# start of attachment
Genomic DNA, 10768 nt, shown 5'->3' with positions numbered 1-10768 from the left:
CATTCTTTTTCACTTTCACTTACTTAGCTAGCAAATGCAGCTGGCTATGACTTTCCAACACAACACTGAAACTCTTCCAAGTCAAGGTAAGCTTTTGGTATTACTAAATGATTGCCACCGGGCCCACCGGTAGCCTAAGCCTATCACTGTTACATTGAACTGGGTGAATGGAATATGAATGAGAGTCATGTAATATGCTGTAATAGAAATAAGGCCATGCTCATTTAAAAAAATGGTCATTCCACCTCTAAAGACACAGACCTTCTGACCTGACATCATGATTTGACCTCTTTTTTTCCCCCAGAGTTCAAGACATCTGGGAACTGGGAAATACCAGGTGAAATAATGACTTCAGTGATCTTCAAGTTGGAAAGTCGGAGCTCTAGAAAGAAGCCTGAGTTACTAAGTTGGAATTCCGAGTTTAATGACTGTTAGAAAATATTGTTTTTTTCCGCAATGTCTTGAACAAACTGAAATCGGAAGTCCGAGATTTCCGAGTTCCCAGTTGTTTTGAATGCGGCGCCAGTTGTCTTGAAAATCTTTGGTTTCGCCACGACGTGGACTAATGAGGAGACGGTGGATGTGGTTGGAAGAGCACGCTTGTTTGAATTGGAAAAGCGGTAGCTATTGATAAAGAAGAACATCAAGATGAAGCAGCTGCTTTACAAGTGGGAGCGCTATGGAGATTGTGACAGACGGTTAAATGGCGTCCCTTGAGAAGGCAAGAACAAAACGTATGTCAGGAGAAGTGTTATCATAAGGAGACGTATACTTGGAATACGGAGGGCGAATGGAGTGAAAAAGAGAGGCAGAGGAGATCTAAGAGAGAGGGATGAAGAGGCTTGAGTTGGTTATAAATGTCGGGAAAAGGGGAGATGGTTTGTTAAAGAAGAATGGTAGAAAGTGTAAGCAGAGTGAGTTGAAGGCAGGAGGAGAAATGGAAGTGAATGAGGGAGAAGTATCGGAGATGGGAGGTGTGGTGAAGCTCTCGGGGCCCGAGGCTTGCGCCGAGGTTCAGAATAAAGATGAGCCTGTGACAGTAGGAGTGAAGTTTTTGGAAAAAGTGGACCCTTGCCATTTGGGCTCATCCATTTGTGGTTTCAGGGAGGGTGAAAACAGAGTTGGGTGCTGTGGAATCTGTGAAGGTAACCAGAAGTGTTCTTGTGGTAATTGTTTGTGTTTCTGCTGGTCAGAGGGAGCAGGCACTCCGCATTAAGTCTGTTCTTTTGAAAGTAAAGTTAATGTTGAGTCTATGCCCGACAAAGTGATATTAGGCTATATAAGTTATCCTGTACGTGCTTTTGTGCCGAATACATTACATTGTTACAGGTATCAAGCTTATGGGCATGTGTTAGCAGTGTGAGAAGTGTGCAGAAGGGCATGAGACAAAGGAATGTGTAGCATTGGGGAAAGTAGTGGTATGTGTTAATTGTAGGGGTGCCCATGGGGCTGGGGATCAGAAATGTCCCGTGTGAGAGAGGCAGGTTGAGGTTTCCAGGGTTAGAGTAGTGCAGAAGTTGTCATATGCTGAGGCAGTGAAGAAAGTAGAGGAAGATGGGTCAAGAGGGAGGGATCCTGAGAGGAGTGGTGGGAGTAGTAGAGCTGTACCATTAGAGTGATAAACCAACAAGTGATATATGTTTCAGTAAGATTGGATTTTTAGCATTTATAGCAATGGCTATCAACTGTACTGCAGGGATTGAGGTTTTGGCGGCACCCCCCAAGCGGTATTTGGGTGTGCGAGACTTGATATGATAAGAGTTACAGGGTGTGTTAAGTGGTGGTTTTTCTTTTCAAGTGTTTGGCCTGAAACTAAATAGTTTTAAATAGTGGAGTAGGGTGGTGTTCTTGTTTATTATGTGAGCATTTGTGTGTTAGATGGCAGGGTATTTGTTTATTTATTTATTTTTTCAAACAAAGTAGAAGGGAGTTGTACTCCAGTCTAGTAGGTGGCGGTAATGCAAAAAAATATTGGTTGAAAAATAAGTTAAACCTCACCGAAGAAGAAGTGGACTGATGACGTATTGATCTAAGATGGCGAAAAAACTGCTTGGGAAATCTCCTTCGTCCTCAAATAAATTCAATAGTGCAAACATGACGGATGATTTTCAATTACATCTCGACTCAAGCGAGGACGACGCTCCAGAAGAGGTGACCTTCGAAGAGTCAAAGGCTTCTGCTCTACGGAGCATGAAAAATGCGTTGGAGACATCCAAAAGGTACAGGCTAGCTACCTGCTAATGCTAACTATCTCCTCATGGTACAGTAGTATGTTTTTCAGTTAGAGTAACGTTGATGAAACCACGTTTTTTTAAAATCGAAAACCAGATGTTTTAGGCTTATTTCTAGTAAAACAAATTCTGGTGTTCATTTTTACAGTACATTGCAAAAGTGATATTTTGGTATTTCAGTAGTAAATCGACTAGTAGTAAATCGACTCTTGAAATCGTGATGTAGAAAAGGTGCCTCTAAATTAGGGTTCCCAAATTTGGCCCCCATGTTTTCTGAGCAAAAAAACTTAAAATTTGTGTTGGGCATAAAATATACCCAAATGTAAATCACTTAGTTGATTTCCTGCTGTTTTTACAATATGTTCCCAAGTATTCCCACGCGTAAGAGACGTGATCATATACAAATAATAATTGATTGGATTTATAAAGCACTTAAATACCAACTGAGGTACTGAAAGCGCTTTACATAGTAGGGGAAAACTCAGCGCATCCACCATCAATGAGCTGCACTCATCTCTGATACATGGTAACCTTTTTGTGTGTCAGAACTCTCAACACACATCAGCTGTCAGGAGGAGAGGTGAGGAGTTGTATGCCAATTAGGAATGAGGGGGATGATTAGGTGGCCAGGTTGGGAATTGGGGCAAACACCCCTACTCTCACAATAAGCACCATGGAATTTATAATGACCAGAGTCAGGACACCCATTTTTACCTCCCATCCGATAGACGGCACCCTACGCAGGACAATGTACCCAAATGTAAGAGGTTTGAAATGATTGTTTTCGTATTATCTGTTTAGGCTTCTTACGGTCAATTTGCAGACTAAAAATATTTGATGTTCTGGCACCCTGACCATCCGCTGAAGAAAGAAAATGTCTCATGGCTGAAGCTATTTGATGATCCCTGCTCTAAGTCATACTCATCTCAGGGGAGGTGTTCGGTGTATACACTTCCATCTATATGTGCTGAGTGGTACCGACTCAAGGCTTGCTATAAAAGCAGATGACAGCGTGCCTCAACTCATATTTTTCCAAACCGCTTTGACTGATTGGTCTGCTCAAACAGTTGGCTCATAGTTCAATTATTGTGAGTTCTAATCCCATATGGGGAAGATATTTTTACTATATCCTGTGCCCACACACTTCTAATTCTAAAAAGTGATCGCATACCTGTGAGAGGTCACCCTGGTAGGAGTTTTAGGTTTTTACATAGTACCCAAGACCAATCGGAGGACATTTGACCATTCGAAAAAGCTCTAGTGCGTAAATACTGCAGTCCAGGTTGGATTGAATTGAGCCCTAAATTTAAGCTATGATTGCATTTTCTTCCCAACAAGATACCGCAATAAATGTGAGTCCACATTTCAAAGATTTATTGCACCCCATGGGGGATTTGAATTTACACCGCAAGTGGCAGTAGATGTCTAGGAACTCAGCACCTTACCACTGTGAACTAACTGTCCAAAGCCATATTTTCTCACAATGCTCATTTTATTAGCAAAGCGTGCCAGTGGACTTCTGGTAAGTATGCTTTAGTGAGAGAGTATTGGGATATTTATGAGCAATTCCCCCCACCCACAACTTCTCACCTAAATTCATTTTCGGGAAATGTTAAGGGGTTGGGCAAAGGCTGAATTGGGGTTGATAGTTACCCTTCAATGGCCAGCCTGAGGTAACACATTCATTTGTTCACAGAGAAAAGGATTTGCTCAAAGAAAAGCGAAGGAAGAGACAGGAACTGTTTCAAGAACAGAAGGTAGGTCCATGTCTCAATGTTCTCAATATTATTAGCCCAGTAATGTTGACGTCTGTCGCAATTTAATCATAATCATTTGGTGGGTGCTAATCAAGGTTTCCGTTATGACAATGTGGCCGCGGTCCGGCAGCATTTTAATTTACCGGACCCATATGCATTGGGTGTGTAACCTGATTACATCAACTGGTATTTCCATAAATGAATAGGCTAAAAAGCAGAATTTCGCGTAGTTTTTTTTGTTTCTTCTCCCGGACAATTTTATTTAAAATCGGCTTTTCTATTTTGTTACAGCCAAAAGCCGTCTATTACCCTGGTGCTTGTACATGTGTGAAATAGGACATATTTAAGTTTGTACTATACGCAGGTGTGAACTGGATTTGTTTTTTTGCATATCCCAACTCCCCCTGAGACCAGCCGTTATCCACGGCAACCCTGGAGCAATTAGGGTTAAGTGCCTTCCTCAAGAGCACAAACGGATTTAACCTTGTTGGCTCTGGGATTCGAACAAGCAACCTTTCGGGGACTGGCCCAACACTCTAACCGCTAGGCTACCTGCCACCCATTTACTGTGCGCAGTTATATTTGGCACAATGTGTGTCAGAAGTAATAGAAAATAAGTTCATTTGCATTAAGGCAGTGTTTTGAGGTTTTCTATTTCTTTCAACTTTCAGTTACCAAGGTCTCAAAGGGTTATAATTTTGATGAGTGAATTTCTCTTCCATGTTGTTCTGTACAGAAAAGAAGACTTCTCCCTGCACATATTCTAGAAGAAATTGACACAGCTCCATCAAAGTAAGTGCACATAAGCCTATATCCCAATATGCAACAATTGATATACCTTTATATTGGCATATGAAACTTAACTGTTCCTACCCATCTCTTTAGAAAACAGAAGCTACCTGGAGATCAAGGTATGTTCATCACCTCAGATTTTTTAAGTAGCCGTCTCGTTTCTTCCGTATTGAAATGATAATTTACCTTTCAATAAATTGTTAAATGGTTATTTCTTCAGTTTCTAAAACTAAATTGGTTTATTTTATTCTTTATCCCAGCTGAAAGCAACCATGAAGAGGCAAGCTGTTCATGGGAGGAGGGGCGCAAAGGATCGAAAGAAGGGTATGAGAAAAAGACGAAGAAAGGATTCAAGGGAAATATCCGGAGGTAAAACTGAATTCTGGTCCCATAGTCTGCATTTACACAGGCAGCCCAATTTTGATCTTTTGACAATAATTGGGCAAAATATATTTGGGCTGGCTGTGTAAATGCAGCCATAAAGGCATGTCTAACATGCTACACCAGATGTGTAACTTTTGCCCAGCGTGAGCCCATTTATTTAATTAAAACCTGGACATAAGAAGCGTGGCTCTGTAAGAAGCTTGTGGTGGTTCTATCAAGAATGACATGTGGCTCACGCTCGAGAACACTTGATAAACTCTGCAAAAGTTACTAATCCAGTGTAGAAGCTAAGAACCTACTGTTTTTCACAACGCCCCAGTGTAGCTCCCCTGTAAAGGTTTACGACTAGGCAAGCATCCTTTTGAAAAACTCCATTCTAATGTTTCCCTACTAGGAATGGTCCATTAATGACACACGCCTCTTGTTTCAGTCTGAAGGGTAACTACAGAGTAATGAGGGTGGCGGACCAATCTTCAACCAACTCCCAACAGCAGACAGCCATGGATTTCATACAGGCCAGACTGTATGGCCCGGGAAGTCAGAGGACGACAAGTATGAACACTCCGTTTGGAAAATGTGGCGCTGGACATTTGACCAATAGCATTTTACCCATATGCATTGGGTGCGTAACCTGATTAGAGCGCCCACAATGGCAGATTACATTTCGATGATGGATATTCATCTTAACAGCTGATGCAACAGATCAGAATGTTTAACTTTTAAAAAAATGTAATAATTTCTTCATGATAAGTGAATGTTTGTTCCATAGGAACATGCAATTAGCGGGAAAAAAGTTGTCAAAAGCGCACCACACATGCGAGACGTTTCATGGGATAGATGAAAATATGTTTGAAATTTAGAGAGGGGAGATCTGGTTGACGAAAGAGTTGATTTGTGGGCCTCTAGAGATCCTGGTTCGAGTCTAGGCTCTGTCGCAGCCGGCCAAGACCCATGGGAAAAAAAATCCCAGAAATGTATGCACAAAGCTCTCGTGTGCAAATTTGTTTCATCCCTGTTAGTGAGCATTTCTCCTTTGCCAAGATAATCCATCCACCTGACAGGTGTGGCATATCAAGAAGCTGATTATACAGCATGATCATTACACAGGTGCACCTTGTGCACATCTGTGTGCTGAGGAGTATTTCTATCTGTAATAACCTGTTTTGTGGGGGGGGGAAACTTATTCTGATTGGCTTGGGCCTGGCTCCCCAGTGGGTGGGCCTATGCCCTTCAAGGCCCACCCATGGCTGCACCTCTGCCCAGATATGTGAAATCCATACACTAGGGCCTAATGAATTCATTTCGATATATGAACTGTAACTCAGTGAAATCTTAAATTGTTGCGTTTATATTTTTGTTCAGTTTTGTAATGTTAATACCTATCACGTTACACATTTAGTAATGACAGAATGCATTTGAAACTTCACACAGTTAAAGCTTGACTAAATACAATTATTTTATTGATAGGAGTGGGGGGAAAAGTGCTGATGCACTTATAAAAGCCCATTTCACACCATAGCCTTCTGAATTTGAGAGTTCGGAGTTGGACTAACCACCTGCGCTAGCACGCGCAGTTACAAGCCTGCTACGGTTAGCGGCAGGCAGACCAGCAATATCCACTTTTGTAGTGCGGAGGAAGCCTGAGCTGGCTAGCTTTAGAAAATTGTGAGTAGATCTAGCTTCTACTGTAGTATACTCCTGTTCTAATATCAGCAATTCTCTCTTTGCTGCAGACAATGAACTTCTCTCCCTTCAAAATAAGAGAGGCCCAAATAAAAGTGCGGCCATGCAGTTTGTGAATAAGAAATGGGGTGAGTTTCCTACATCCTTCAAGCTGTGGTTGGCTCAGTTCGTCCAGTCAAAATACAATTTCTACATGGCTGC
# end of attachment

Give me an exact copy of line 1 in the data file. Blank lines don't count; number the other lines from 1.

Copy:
Genomic DNA, 10768 nt, shown 5'->3' with positions numbered 1-10768 from the left: